Academy Piano Festival ends with BBC Radio 3 broadcast

-Posted on 04.07.2017

This year’s Piano Festival was our most ambitious and best attended yet. Its final concert was broadcast on BBC Radio 3 and in the interval, Head of Piano and curator Joanna MacGregor discussed the educational motivation behind the programme

The Academy’s three-day Piano Festival finished on Wednesday 28 June, with its attendance up from last year and many of the twenty free concerts and events at capacity. The programme was expanded from last year, with eighty musicians performing over the three days. The final concert in the Duke’s Hall was broadcast on Radio 3 and is still available to listen to here

During the interval, Joanna MacGregor, Head of Piano and curator of the Piano Festival, was interviewed by Radio 3’s Sarah Mohr-Pietsch, who asked her about the atmosphere at the Academy. She replied: ‘It’s a fantastically warm, vibrant place. It’s a relatively small building, which means the students know each other very well. They don’t live in separate tribes – they work together on collaborative projects, so you get the feeling of a happy family when you walk in. You see lots of students sitting together figuring things out together. I’ve always enjoyed that sensation of walking down a corridor as if you’re inside a big Charles Ives symphony, with different instruments playing different music.’

‘We now know that all musicians – and certainly pianists – have to be proactive and innovative, and invent their careers and choices of repertoire’

MacGregor was a postgraduate at the Academy thirty years ago, and Mohr-Pietsch asked her how things have changed: ‘One big change is that conservatoires are now universities, so whether you come here as a pianist or a piccolo player, you do a lot of academic work on top of all the playing. For pianists, I think things have changed enormously in 30 years. When I was young I was always being told what pianists should and shouldn’t do – there was a sense of a core repertoire of pieces, like Tchaikovsky’s Concerto no.1, that were absolutely indispensable to achieving a career. There was also a sense that you had to wait for someone to come and make something happen for you. Roll forwards thirty years, and we now know that all musicians – and certainly pianists – have to be proactive and innovative, and invent their careers and choices of repertoire.’

‘One thing I encourage early on is the idea of collaboration with other art forms. I tell them that if you can learn to curate different ideas – with visual artists, dancers, multimedia, poets – it creates opportunities as you become professional’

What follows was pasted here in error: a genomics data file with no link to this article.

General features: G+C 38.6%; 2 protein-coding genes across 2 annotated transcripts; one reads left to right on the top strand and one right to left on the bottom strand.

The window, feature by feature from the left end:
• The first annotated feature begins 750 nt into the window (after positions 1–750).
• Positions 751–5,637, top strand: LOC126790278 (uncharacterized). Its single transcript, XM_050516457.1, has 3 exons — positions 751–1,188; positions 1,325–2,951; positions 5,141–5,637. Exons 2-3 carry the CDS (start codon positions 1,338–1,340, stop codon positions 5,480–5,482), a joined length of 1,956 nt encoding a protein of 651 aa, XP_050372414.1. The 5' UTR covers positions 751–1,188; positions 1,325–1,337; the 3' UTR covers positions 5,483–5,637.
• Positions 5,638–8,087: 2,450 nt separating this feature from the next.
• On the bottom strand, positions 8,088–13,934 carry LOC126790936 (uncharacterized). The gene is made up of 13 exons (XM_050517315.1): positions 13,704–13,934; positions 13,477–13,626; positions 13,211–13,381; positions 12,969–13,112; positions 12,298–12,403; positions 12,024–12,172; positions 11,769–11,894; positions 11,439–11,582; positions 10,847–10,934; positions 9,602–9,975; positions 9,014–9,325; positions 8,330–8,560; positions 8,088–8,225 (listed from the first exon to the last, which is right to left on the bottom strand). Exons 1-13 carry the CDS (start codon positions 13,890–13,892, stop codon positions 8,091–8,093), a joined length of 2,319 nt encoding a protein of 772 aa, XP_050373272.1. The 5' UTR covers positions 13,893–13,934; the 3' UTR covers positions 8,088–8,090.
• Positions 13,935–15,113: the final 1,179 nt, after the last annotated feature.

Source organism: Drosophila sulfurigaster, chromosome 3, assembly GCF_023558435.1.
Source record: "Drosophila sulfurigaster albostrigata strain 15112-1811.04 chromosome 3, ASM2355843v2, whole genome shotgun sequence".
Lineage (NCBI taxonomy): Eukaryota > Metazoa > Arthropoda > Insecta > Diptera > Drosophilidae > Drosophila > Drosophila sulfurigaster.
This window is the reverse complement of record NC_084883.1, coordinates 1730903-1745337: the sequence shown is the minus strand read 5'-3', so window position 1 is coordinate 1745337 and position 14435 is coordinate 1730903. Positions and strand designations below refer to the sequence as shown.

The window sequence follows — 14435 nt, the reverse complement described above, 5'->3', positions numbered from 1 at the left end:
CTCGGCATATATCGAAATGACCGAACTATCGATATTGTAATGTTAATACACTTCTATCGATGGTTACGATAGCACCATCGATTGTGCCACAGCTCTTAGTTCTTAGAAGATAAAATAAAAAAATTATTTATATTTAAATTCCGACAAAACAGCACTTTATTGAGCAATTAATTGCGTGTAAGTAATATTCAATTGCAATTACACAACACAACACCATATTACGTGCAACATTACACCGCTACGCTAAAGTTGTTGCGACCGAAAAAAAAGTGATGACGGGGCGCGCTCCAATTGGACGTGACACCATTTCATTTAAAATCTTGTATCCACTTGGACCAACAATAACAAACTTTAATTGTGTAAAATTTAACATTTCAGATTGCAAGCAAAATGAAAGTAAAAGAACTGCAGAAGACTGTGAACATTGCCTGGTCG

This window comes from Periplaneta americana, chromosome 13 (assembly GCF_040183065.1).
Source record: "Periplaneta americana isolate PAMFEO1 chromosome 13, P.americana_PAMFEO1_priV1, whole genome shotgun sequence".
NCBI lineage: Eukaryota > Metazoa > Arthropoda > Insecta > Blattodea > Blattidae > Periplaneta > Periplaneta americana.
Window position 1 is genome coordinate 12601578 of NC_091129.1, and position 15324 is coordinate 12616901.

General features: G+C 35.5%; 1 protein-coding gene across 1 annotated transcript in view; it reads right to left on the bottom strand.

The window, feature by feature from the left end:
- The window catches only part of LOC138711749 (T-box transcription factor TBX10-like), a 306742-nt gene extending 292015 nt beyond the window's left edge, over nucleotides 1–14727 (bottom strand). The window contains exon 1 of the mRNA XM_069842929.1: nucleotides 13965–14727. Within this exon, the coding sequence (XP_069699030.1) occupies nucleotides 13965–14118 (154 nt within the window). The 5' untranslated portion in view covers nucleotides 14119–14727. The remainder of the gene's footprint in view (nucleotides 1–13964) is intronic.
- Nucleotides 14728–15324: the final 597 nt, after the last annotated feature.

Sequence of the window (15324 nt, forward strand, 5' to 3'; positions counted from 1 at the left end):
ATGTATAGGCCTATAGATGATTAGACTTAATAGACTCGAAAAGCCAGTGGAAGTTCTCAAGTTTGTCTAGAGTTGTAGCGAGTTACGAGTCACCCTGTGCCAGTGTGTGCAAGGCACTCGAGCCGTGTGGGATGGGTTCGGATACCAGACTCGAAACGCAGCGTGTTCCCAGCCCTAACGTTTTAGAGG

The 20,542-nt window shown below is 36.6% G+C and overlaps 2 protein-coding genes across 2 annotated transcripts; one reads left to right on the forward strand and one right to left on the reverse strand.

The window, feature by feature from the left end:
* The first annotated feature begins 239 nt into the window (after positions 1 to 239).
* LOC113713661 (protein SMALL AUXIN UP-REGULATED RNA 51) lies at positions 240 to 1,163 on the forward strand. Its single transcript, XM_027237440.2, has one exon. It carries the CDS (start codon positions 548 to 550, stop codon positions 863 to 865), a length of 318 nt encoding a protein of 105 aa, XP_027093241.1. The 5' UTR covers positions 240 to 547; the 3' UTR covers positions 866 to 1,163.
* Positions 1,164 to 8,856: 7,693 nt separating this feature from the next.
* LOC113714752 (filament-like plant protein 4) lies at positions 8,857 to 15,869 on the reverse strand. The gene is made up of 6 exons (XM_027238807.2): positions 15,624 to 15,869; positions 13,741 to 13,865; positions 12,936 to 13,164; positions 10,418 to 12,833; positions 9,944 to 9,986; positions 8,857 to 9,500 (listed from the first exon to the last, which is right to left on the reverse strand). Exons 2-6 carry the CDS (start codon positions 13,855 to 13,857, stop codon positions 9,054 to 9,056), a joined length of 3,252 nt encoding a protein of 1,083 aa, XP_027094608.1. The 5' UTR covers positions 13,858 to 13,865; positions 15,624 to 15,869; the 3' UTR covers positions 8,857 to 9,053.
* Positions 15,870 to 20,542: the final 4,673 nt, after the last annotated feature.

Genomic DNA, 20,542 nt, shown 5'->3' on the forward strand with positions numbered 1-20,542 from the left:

She described how students develop. ‘There are two things going on. We take in fantastic young talent, and one of our roles is to mentor them and offer them pastoral care. Their professors see them every week, building up their repertoire, technique and artistry. At the same time, they’re in London – one of the biggest cities in the world – surrounded by music, musicians, theatre and art galleries.  All of that is going to feed into how they are going to develop. It’s an interesting process for me to watch. I see them coming in looking very young; six years later they’re doing postgrad exams and they’ve grown as musical personalities. They even look different. They’ve had all this input, but it’s been a very natural process. While they’re here they’re asked to play lots of chamber music, and Mozart and Beethoven concertos; they start working with composers. One thing I encourage early on is the idea of collaboration with other art forms. I tell them that if you can learn to curate different ideas – with visual artists, dancers, multimedia, poets – it creates opportunities as you become professional.’

‘The Piano Festival is just a way of showcasing all the different things they’re doing’

MacGregor also explained the range of the music: ‘The Piano Festival is just a way of showcasing all the different things they’re doing. There’s a massive amount of core repertoire – we’ve done the complete thirty-two Beethoven Sonatas, in order of composition, and I asked Alfred Brendel to come in and talk about the composer, which was great for both students and audience. But at the same time there’s been all the multimedia events. Neil Brand comes in to run a film and music course. I encourage the pianists to think they’re good at improvising. They think they can’t, but I tell them, ‘You’ve got to be able to improvise a trill, or a decoration in a Bach French suite or Mozart cadenza. Maybe you’ll be asked to improvise in new music; and, while you’re at it, why don’t you improvise to a film.’ They discover the excitement of it.’

Next year’s Piano Festival opens on 25 June 2018.

Photographs above feature Louise Cournarie, Antoine Great, Ziteng Fan, Kei Takumi, Seung Bin Lee, the piano typewriter played by Vasilis Alevizos, Constanza Principe and Cristian Sandrin.

All photographs: Frances Marshall

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